And I think everybody’s situation is different. Everybody’s risk tolerance is different. And that’s why I think us asking these questions, very, very important. And I don’t sit in people’s household. So you need to know what your finances look like, you need to know your income and your credit and your assets. And can you weather the storm? In many cases, people can. And we’ve actually called every single client that we’ve had in a in a variable rate, we’ve been doing calls for two months, basically now. And I’ve been doing a lot of check ins, how are people doing? Some people are choosing to do transactions to refinance, do longer amortization. And some of them are choosing to do another variable. Some are choosing to convert into a fixed in terms of a transfer or moving them from lender to lender. And many customers that are really in these deep discounts, like prime minus 75, 100, 105, below prime or 110. Sometimes there’s even lower rates out there. They’re choosing to weather the storm, because you’re like, Clinton why would I convert into a fix at something, you know, 50,75 basis points lower than what I have now? That’s foolish. And walk away from my great, great discount, I’m going to ride it out.

Todd Veinotte 07:09
So if somebody is in the midst of a variable that they can, they can go to a fixed and renew that to a five, there’s no, there’s no need for credit checks or any of that.

Clinton Wilkins 07:18
As long as you’re with your existing lender, you can just do a conversion rate, but you need to take a minimum of your remaining term, or longer. That’s the kicker. And, you know, typically, when lenders do a conversion, they’re probably not offering you the biggest discount ever. Because you’re not new anymore. Yeah, they’re probably going to give you something closer to that posted rate. So you need to be very educated and savvy to do a conversion. Don’t race in and just be like, yes I’ll take whatever you have. This is going up. Some people did it. And I am fearing in a year or so they’re probably going to be unhappy that they took that five year fixed.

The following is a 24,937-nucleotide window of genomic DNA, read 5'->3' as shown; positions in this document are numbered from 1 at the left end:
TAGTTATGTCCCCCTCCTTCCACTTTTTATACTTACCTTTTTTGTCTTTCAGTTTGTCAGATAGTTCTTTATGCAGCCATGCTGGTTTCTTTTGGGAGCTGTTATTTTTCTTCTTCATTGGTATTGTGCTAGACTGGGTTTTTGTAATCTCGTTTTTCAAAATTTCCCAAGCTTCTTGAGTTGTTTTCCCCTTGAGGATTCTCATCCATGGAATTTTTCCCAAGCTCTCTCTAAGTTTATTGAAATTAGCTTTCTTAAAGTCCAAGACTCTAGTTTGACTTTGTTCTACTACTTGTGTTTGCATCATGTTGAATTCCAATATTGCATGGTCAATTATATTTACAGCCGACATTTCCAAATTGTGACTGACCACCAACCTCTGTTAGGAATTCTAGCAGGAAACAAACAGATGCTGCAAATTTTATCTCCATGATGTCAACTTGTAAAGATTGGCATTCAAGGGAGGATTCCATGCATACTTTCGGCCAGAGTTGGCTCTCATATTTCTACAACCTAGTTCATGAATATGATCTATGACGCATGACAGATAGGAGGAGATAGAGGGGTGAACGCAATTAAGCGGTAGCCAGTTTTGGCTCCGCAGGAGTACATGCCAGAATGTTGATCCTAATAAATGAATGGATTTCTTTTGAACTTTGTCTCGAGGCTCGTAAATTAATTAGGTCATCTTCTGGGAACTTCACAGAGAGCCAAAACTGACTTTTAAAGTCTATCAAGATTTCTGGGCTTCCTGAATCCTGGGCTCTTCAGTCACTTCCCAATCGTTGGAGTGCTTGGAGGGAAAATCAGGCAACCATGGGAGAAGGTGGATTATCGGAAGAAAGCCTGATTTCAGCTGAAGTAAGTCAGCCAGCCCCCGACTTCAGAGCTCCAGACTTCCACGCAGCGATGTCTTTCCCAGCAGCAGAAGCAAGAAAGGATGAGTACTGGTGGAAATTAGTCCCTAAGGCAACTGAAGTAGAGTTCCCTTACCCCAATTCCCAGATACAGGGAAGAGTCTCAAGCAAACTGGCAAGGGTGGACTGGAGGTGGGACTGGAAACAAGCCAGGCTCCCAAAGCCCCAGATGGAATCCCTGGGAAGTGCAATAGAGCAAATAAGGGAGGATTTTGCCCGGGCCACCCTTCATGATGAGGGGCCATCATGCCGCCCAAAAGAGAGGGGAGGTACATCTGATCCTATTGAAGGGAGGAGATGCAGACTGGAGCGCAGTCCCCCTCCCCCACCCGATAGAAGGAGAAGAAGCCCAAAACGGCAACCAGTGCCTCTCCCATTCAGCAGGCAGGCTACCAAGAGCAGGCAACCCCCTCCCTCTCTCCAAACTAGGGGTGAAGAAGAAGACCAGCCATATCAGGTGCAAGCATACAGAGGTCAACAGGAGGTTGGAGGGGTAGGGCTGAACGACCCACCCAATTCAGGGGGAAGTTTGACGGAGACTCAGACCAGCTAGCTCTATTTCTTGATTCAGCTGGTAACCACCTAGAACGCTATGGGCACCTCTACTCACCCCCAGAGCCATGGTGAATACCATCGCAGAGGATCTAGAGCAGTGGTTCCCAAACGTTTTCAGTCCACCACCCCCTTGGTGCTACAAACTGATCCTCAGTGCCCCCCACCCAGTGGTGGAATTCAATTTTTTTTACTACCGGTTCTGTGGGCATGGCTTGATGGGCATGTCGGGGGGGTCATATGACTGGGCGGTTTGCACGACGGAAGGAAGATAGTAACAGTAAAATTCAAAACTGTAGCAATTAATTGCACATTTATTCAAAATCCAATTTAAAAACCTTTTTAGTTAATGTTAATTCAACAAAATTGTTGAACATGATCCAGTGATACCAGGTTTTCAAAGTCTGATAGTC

Todd Veinotte 07:57
Yeah, absolutely. Absolutely.

Clinton Wilkins 07:58
You know, when you’re in a contract, it is what it is.

Todd Veinotte 08:01
So there’s so much to know, here. I mean, people want to know more about what you’re doing, or they want to watch some more of us through your social media platforms or whatever it might be direct thing, direct everybody to all things Clinton Wilkins, and where they can find more of this kind of content.

Clinton Wilkins 08:16
Yeah, check us out online at It is the resource. We have lots of great content on our website, links to all our social media. We even have a TikTok, Todd and I are on their little clips of our show. Check us out. And we’d love to hear from you. Send us a note. If you have a question. You don’t even need to be a client send us a message and we’ll look into it. We’ll give you the advice. And you know, we love homeownership. We love helping people. We’d love giving advice and you know, thanks for listening.

Todd Veinotte 08:45
Absolutely. Clint Wilkins. Always a great pleasure my friend. Thank you so much.

Clinton Wilkins 08:48
Thanks for having me Todd.

Todd Veinotte 08:49
That is Clinton Wilkins. I’m Todd Veinotte, Mortgage 101, your guide to homeownership.

Clinton Wilkins 09:02
If you’ve liked what you’ve heard, and you want to learn more, feel free to visit us online at Tim